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Geopark a catalyst to uniting communities

Source: Source: Published:Feb 06,2009

      Pictured at the launch of the first International Geopark
      are from left, Kevin Baird, chairman N.ITB; Arlene Foster,
      M.L.A; Thomas O’Reilly, chairman of Fermanagh District
      Council; Rodney Watson, R.T.O and
      Wendy McChesney, R.T.O.

Catriona Loughran attends the launch of the world’s first transnational Geopark in the Slieve Russell and discovers a cross border development of deeper significance to the local area than the very caves that inspired the project in the first place

The counties of Fermanagh and Cavan were catapulted into the international tourism frame following the launch of the expansion of the Marble Arch Caves Global Geopark, the world’s first transnational geopark.

Over 150 people attended the special event last Friday at the Slieve Russell Hotel & Country Club, Ballyconnell, including Economy minister Arlene Foster, Irish Minister for Agriculture, Fisheries and Food, Brendan Smith T.D and Professor Nickolas Zouros, Co-ordinator of the European Geoparks Network and Special Advisor to UNESCO on Geoparks.

Geoparks are areas of internationally significant geological heritage, which are used by the local community to promote economic development through high quality, sustainable tourism and scientific research.

They are supported by the United Nations Educational, Scientific and Cultural Organisation (UNESCO) and are separate from the World Heritage List.

Over the last two years Fermanagh and Cavan councils have been working closely to expand the Marble Arch Caves Geopark into Co. Cavan, which covers an area of roughly 18,000 hectares and joins an elite network of 37 Geoparks across the world-five of which are in Britain and Ireland.

The expansion of the geopark means the area can be marketed and promoted to a global audience with the potential to invigorate the local economy and to create new jobs.

Both councils were commended for using the geopark as a catalyst in ‘bringing the two communities together’ following decades of political unrest and conflict.

Speaking at the launch Professor Zouros said Marble Arch Caves Global Geopark is a signifcant example in showing the world how peace and reconciliation can be achieved by working together for the benefit of the local community.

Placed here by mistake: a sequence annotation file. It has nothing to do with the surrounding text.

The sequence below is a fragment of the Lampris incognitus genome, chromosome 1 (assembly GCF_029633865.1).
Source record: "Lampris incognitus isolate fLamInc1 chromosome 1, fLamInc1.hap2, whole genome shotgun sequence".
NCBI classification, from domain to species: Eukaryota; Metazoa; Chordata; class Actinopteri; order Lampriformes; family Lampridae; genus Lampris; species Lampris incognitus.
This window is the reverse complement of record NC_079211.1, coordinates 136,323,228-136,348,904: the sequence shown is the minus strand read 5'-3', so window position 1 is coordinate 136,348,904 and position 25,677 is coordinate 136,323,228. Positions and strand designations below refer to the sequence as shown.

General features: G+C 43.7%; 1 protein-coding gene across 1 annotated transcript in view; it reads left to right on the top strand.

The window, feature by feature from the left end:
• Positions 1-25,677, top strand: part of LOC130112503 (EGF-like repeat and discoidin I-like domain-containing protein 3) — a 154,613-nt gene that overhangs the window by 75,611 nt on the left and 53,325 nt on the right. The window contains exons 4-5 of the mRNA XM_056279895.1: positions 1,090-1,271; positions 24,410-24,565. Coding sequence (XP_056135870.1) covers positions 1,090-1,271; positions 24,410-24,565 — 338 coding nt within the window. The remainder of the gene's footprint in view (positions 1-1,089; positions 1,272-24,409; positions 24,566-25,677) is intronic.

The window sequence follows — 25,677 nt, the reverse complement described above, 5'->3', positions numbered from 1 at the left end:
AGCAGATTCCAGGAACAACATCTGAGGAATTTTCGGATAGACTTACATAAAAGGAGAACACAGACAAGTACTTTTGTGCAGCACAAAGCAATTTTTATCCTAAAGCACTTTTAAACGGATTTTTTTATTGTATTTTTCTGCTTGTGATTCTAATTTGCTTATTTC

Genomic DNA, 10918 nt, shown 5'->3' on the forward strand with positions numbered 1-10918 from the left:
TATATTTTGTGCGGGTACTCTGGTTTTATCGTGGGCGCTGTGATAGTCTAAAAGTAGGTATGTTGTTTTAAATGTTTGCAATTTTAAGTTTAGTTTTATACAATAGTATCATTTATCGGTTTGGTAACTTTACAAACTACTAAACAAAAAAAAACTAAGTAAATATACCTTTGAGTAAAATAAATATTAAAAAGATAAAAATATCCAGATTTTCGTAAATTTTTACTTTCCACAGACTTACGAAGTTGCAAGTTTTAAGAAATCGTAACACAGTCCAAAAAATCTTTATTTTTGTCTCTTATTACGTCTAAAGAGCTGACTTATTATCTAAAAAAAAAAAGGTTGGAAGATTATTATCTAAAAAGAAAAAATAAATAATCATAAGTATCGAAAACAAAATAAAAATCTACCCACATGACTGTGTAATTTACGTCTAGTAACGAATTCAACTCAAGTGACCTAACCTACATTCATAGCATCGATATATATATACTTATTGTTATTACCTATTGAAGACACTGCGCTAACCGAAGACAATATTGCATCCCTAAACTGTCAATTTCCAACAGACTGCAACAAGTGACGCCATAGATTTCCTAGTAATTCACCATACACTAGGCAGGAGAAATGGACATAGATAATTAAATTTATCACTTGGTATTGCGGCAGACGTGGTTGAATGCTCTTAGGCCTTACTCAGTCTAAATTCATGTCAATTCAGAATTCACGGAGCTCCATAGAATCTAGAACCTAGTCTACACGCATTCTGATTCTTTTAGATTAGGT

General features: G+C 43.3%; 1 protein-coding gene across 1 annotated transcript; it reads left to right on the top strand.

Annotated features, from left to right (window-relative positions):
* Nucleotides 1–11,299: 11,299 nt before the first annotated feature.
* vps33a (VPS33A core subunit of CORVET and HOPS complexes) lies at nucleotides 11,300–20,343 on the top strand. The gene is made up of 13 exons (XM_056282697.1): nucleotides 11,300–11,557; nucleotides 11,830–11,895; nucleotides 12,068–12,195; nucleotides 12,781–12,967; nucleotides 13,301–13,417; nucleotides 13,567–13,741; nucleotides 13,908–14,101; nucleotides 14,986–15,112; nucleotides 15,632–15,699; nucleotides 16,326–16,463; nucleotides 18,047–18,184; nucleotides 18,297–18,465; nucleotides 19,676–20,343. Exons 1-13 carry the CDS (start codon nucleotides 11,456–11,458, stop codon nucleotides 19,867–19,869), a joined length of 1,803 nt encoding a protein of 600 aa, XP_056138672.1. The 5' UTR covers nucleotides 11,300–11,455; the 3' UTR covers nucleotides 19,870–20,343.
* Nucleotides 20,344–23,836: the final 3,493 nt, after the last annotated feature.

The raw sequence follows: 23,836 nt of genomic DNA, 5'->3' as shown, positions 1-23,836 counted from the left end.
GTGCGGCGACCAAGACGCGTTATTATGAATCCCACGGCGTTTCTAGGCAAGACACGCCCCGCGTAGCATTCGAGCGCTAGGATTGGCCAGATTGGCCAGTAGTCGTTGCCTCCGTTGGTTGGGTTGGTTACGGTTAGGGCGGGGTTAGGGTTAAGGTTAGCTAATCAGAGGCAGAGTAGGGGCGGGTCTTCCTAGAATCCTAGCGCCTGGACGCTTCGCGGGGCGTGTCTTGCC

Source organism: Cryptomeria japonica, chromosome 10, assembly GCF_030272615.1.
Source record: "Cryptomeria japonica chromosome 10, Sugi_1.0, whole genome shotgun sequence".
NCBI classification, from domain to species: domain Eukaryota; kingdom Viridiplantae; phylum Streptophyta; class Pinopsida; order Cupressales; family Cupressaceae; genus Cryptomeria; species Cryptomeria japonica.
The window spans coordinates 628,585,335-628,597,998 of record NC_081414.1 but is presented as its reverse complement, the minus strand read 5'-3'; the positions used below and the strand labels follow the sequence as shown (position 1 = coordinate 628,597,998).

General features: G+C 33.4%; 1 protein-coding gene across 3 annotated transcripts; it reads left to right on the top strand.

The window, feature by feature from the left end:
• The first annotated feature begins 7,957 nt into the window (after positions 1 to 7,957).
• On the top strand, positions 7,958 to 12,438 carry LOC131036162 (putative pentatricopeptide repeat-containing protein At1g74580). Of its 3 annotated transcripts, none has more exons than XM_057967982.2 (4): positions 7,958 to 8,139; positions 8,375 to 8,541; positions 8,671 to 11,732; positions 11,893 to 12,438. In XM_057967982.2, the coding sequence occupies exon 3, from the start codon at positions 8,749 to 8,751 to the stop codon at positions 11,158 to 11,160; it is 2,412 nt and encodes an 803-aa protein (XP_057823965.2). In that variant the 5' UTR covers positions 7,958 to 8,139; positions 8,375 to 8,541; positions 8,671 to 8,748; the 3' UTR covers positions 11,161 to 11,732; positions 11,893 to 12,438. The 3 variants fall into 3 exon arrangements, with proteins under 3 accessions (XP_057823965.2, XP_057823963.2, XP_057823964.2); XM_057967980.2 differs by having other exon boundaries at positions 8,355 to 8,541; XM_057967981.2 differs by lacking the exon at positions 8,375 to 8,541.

“Through this geopark, Fermanagh and Cavan councils have brought new life to an area once marred by conflict and today’s launch is a positive result, which sends out a strong message of inspiration to the world. Border areas usually bring some kind of conflict between countries and hopefully this collaboration can inspire places like Germany to expand and work with Poland and the Czech Republic to expand and work with Hungary. Geoparks promote the natural beauty, heritage, geology and cultural elements of an area and I expect both councils to carry on their work of promoting and marketing this high quality and excellent geopark,” he said.

Attendees at the launch were given an interesting and informative presentation by Richard Watson, the Manager of the Marble Arch Caves Global Geopark. It included the background to the initial involvement with the European Geopark network in 2000 which has lead to this cross border extension.

He said the geodiversity of the area has created a unique region that features characteristic rugged limestone landscapes, extensive forests and swathes of globally rare blanket bog, which has influenced the lives and farming practices of its inhabitants throughout history and described this as a platform for ‘sustainable tourism.’

But he said, in light of the global economic downturn, the Geopark will face ‘challenges’ regarding international tourism.

Mr Watson also highlighted the work of the geopark as an educational resource for school children and universities in learning about the unique landscape of the area.

Minister Foster congratulated both councils and talked about how Geoparks ‘safeguard the landscape’ for future generations, “Geoparks, which draw on geological history, are an excellent way to gain international recognition, both scientifically and from a tourism perspective. Marble Arch Caves Geopark already attracts international visitors and makes and important contribution not only to the local economy but to the whole economy of Northern Ireland. This announcement of the first transnational Geopark provides an opportunity to further develop it as an environmentally and economically sustainable tourism resource,” she said.

Minister Smith commended both councils on a ‘very interesting and innovative project’ and complemented the executive and staff of both councils in bringing the expansion into Co. Cavan. Thomas O’Reilly, Chairman of Fermanagh District Council reiterated his council’s continuing commitment to the Geopark and the extent to which Fermanagh District Council values its partnership with Cavan County Council, “a strong project such as the Geopark, sends out a powerful message around the world, and provides an example of a model for sustainable development,” he said.